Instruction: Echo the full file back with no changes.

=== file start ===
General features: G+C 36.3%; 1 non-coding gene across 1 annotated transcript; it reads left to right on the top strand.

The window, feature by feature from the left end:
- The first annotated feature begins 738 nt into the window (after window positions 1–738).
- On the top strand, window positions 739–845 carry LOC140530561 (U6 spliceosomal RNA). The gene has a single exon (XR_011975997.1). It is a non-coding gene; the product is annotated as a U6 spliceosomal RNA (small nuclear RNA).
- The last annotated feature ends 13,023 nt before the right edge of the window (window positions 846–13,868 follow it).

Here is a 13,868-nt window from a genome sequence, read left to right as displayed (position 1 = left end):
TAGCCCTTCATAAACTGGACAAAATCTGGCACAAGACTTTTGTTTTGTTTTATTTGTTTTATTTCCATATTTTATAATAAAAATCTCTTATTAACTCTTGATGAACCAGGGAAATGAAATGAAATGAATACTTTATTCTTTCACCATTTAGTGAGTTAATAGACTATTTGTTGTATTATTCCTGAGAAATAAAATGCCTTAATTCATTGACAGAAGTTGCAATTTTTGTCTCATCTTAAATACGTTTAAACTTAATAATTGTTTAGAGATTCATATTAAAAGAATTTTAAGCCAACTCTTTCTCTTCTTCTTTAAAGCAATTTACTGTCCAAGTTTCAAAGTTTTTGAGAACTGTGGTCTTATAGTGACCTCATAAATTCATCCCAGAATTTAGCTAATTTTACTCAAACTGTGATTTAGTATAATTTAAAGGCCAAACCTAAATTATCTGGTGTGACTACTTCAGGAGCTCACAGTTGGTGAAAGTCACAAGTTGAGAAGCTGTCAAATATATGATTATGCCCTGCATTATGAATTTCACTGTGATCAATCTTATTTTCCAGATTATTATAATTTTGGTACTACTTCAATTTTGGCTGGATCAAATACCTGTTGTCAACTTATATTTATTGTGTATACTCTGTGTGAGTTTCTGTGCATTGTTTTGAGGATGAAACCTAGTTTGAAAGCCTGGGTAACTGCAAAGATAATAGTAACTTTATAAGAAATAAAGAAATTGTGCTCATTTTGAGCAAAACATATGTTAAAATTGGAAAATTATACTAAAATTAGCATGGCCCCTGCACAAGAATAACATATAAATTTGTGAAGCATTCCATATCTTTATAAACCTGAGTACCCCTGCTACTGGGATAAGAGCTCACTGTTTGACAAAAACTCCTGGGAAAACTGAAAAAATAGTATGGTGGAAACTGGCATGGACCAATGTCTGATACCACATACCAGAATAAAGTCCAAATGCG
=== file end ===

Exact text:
General features: G+C 36.3%; 1 non-coding gene across 1 annotated transcript; it reads left to right on the top strand.

The window, feature by feature from the left end:
- The first annotated feature begins 738 nt into the window (after window positions 1–738).
- On the top strand, window positions 739–845 carry LOC140530561 (U6 spliceosomal RNA). The gene has a single exon (XR_011975997.1). It is a non-coding gene; the product is annotated as a U6 spliceosomal RNA (small nuclear RNA).
- The last annotated feature ends 13,023 nt before the right edge of the window (window positions 846–13,868 follow it).

Here is a 13,868-nt window from a genome sequence, read left to right as displayed (position 1 = left end):
TAGCCCTTCATAAACTGGACAAAATCTGGCACAAGACTTTTGTTTTGTTTTATTTGTTTTATTTCCATATTTTATAATAAAAATCTCTTATTAACTCTTGATGAACCAGGGAAATGAAATGAAATGAATACTTTATTCTTTCACCATTTAGTGAGTTAATAGACTATTTGTTGTATTATTCCTGAGAAATAAAATGCCTTAATTCATTGACAGAAGTTGCAATTTTTGTCTCATCTTAAATACGTTTAAACTTAATAATTGTTTAGAGATTCATATTAAAAGAATTTTAAGCCAACTCTTTCTCTTCTTCTTTAAAGCAATTTACTGTCCAAGTTTCAAAGTTTTTGAGAACTGTGGTCTTATAGTGACCTCATAAATTCATCCCAGAATTTAGCTAATTTTACTCAAACTGTGATTTAGTATAATTTAAAGGCCAAACCTAAATTATCTGGTGTGACTACTTCAGGAGCTCACAGTTGGTGAAAGTCACAAGTTGAGAAGCTGTCAAATATATGATTATGCCCTGCATTATGAATTTCACTGTGATCAATCTTATTTTCCAGATTATTATAATTTTGGTACTACTTCAATTTTGGCTGGATCAAATACCTGTTGTCAACTTATATTTATTGTGTATACTCTGTGTGAGTTTCTGTGCATTGTTTTGAGGATGAAACCTAGTTTGAAAGCCTGGGTAACTGCAAAGATAATAGTAACTTTATAAGAAATAAAGAAATTGTGCTCATTTTGAGCAAAACATATGTTAAAATTGGAAAATTATACTAAAATTAGCATGGCCCCTGCACAAGAATAACATATAAATTTGTGAAGCATTCCATATCTTTATAAACCTGAGTACCCCTGCTACTGGGATAAGAGCTCACTGTTTGACAAAAACTCCTGGGAAAACTGAAAAAATAGTATGGTGGAAACTGGCATGGACCAATGTCTGATACCACATACCAGAATAAAGTCCAAATGCG